A Sense of Wonder as Indelible “Skin” Arrives Onstage

03/09/2015

United StatesUnited States Mostly Mozart Festival 2015 (1), George Benjamin, Written on Skin (U.S. stage premiere): Soloists, Mahler Chamber Orchestra, Alan Gilbert (conductor), Katie Mitchell (director), David H. Koch Theater, New York City. 13.8.2015 (BH)

George Benjamin, Written on Skin

Cast:

Christopher Purves, The Protector
Barbara Hannigan, Agnès
Tim Mead, Angel 1/Boy
Victoria Simmonds, Angel 2/Marie
Robert Murray, Angel 3/John
David Alexander Parker, Laura Harling, Peter Hobday, Sarah Northgraves: Angel Archivists

Creatives:

Katie Mitchell, Director
Dan Ayling, Associate Director
Vicki Mortimer, Scenic and Costume Design
Jon Clark, Lighting Design

Mahler Chamber Orchestra
Alan Gilbert, Conductor

As the curtain came down on Written on Skin, I will recall that moment of exhilaration for years. In its first United States performances, George Benjamin and Martin Crimp’s gripping creation was the centerpiece of this year’s Mostly Mozart Festival, which has become increasingly daring—and thus more vital—in recent years.

The dilemma of opera is that, to succeed, it requires its mighty and disparate elements to function simultaneously. That can be a lot to ask. Music and text are primary, but without singers, musicians, and a conductor who can take the notes and words from the page and transform them into something an audience can grasp, what’s the point? Without a stage director who understands the material, is willing to think about its possibilities, and is open to risks, who cares? I suspect that somewhere in Benjamin’s opera there is a mediocre, uncommunicative experience awaiting, but in this version—brilliantly directed by Katie Mitchell—that did not happen.

Commissioned by the Aix-en-Provence Festival and three other opera companies, the sole requirement was that the work have a tie to Provence, and when Benjamin and Crimp found this harsh 12th-century tale, they trusted their instincts. The story is a classic triangle: a husband (The Protector) decides to have an artist produce an illuminated manuscript for his wife (Agnès), but she falls in love with the illuminator (Boy), arousing the husband’s jealousy. Without giving away the inevitable yet shocking climax, it does not end well.

As the Protector, Christopher Purves gave many passages a slight edge, as if his voice had been roughly sanded by his own anguish and anger. As the Boy (who is transformed into an angel), Tim Mead’s pure intonation signaled the innocence of a young man who has no idea that he is teetering on a brink. And Barbara Hannigan—with whom I am most familiar from her magnificent work in Ligeti and Grisey—created Agnès as a woman who knows what is coming, but cannot turn away her gaze. All three carried their roles as if gently shaped by forces beyond their control.

This odd sensation was helped by angels Victoria Simmonds (also in a brief role as Marie) and Robert Murray (as John), as well as four members of an expert chorus (David Alexander Parker, Laura Harling, Peter Hobday, and Sarah Northgraves), all navigating Benjamin’s lustrous textures with unwavering skill and artistry. The angels were usually seen in an adjacent chamber with tables and coat racks, lit with fluorescent bulbs (the moody lighting design was by Jon Clark). Adding yet another dimension, they functioned as a contemporary Greek chorus, venturing back centuries to help the cast into Vicki Mortimer’s earthy costumes, or gently shadowing their movements around her bi-level, four-chambered set.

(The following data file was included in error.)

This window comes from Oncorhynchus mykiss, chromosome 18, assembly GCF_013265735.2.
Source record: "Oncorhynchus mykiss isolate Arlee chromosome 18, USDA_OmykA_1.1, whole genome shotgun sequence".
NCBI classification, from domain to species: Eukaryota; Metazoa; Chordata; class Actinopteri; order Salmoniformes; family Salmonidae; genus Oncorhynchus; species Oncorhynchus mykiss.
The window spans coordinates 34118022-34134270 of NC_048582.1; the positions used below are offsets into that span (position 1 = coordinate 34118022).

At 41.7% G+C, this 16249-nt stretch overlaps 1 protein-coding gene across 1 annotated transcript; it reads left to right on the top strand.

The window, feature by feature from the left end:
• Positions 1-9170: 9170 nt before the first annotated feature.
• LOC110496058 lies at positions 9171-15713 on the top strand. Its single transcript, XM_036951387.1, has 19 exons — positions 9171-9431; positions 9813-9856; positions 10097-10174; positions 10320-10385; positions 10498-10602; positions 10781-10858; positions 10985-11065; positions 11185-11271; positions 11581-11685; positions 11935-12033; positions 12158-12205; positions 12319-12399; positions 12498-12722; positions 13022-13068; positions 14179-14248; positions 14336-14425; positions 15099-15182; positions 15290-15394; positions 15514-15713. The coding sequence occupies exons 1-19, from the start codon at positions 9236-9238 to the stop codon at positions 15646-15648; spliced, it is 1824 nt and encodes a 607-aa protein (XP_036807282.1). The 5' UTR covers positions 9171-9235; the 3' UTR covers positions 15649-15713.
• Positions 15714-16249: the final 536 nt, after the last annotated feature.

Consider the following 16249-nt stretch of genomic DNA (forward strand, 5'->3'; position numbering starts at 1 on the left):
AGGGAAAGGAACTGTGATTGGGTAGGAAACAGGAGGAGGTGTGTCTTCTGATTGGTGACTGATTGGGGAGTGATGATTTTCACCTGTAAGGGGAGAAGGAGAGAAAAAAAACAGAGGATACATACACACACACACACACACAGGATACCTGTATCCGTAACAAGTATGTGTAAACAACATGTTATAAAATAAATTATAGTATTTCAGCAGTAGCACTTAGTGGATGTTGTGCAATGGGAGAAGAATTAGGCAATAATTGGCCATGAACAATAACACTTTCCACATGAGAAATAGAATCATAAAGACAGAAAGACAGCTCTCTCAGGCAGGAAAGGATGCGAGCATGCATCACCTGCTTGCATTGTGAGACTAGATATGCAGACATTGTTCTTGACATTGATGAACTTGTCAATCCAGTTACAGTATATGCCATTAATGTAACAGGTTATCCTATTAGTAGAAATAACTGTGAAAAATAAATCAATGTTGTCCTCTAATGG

Mitchell’s assured direction (assisted by Dan Ayling) seemed to take no moment for granted, giving meaning to every step or hand movement. And in the final scene (I’m being deliberately vague), when the plot indicated downward motion, Mitchell emphasized it by having the cast—contrarily—drift upward in elegant, cinematic counterpoint.

Full disclosure: in 2014 I saw the DVD of this production, with two of the principals (the magnificent Bejun Mehta as the Boy), the same ensemble, and the composer showing formidable conducting skills. That said, this production must be counted as one of the high points of Alan Gilbert’s time in New York. His patience in extracting the score’s sensuous, sorrowful tone, and agility in leading both singers and musicians through Benjamin’s unusually imaginative colors, cannot be overstated. Yes, I’m aware of protests about Gilbert in standard repertoire, but never mind: I’ll take him in this score over a Beethoven symphony any day of the week. There are plenty of conductors who would find Benjamin’s glittering opus completely flummoxing.

The musicians of the Mahler Chamber Orchestra seemed to have completely inhaled Benjamin’s rarified incense, and their ability to meet his requests seemed limitless. There is much to be said for engaging an ensemble (with many young players) that has spent hundreds of hours assimilating a complex score. And Crimp’s libretto is as finely polished as a slice of agate. He and Benjamin had worked together before, on Into the Little Hill (2006), which the Mostly Mozart Festival included on a sensational concert a few days later.

It was heartening to see a huge crowd on hand (the lobby of the theater was such a maelstrom that I had difficulty finding my date), and afterward, to hear and read so many positive comments. Yes, a composer pal expressed admiration for Benjamin’s chiseled score, but found it almost too polished, lacking some unexpected rough edges. Another erudite friend thought the wife’s role could have been more fully developed; there is little doubt that in the 21st century, she might not have behaved in the same way. (Or perhaps, considering the prevalence of domestic violence, she might have.) Nevertheless, when a contemporary work connects to an audience with such immediacy, it’s worth paying attention.

Bruce Hodges

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